Wendt Pottery Equipment Page 2013

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Above is the Bobcat loader we use to begin the processing of the Helmer Kaolin. Behind it is the dry storage area with over 250 tons of dry clay ore in stock  The clay is loaded into the feed hopper above to meter it at a uniform rate into the hammer mill (right photo). Hopper capacity is 3000 lbs. I built this machine in 1991 and it has since processed over 7,000,000 lbs of Helmer Kaolin. The 9"  hammer mill blades slam into the clay at over 100 miles per hour to quickly reduce the ore to a fine powder. Built in 1978 to mill the clay, it too has processed over 7,000,000 lbs of clay. It has a continuous capacity of 1000 lbs per hour. 

  

Click here to see more hammermill views.   Click here to see how to make hammers.

In February of 2003, we added the huge 10 ton per hour roll mill which has increased our capacity dramatically. Notice that each machine has a directly coupled dust collector because the dust is the source material for the wheel throwing clay body. Now, with the new down line screening system we can eliminate the coarse tramp people have encountered in the Helmer clay from time to time. The old hammer mill (right photo) will be replaced with a super high speed classifying mill capable of creating airfloat clay exclusively. It will employ a tip speed at the hammers of 250 miles per hour and will use a high speed spinning squirrel cage to reject clay particles which are too large, returning them to the grind chamber until they meet size specifications. Coarser mill grades will still be available at lower cost upon request.

   

Above is the ribbon style mixer I built in 1976 to mix my clay. It is the first big machine I built and has had numerous improvements and modifications over the years to make it even more reliable. The enclosed final drive is 1 1/4 inch chain running in oil. I built the pug mill in 1977 to take the output of the clay mixer and convert it to pugs which are easy to place into plastic bags. While it is not a deairing unit, it does make the pugs very uniform in composition and moisture content.  It is the first machine I built that employs the "walk out" cleaning system that allows rapid mix changes by making disassembly easier. The new hammermill and many other pieces of equipment all employ this same easy clean concept. Contact me to learn more details. After aging, the mixer at the right is employed to mix the clay for an extended time in a high vacuum to remove all the air possible before use.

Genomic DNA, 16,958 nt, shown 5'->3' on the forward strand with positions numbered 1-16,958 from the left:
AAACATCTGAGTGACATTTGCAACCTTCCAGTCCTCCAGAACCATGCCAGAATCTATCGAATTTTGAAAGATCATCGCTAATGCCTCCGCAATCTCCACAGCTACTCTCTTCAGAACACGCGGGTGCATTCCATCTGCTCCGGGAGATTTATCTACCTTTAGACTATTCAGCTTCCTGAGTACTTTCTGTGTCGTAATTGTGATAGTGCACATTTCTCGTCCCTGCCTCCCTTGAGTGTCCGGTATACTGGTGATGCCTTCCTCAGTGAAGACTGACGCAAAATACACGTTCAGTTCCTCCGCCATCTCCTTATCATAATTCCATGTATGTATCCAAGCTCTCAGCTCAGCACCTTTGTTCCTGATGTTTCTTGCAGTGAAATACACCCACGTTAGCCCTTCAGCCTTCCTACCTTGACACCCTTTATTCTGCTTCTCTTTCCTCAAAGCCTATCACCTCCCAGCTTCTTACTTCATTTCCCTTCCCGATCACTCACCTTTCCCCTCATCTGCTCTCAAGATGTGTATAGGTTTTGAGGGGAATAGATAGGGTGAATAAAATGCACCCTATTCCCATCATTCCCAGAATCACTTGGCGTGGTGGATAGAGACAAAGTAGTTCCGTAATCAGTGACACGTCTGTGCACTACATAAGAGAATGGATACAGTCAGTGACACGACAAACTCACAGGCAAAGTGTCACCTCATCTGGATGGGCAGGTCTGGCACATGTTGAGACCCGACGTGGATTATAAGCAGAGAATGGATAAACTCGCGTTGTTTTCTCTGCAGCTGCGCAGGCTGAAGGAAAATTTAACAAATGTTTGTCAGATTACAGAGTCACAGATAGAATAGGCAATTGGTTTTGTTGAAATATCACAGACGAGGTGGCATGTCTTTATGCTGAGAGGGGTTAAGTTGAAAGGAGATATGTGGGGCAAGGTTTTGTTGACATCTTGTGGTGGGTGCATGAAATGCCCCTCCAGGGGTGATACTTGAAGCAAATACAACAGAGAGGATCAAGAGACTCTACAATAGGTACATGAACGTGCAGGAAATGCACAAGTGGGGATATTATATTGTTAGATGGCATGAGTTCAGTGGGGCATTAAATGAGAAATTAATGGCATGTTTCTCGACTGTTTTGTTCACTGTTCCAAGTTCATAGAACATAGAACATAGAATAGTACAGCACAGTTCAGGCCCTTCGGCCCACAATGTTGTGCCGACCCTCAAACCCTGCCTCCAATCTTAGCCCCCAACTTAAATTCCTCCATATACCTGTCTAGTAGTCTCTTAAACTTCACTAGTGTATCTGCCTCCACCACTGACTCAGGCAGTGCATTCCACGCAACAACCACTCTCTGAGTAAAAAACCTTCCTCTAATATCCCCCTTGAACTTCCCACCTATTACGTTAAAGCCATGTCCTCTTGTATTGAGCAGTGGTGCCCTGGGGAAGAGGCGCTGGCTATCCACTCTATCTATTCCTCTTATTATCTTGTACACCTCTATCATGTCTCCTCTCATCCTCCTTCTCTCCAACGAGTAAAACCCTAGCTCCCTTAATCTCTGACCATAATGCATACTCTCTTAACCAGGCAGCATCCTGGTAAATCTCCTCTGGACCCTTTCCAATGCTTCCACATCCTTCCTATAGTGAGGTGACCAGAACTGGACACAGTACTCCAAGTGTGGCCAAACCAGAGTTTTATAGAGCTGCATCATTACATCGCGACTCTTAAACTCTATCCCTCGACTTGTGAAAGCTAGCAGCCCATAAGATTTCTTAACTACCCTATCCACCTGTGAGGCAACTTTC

I have built almost all the equipment in my studio. The compact wheel above is small and light weight for easy portability yet is is very powerful with a 12.5:1 worm drive speed reducer driven by a half horsepower permanent magnet DC motor allowing smooth speed control throughout its operational range. The pipe legs can be adjusted to make the wheel just the right height for potters of different statures. Output from the wheels goes into the rolling damp boxes which can store damp pots long enough to permit the convenient timing of operations that are sensitive to body moisture content. The boxes are sized 24" deep X 36" wide X 76" high to permit passage through all standard height doorways. The easy to load kiln pictured at the right is 10 cubic feet and fires from 1500 degrees F. to cone 10 in 5 hours. Its most useful feature is the midline split feature which gives both adequate reference for easy posting and 360 degree loading access allowing more than one person to load the shelves at a time. This kiln incorporates our new "C"  form insulating brick product which has a thin rigid inner hot face backed by 3" of  Kaowool fiber refractory. As a result, there is no exposed fiber anywhere inside the hot face of the kiln to become entrained in the hot fast moving gases.

 

If you want to see more, email me at wendtpot@lewiston.com

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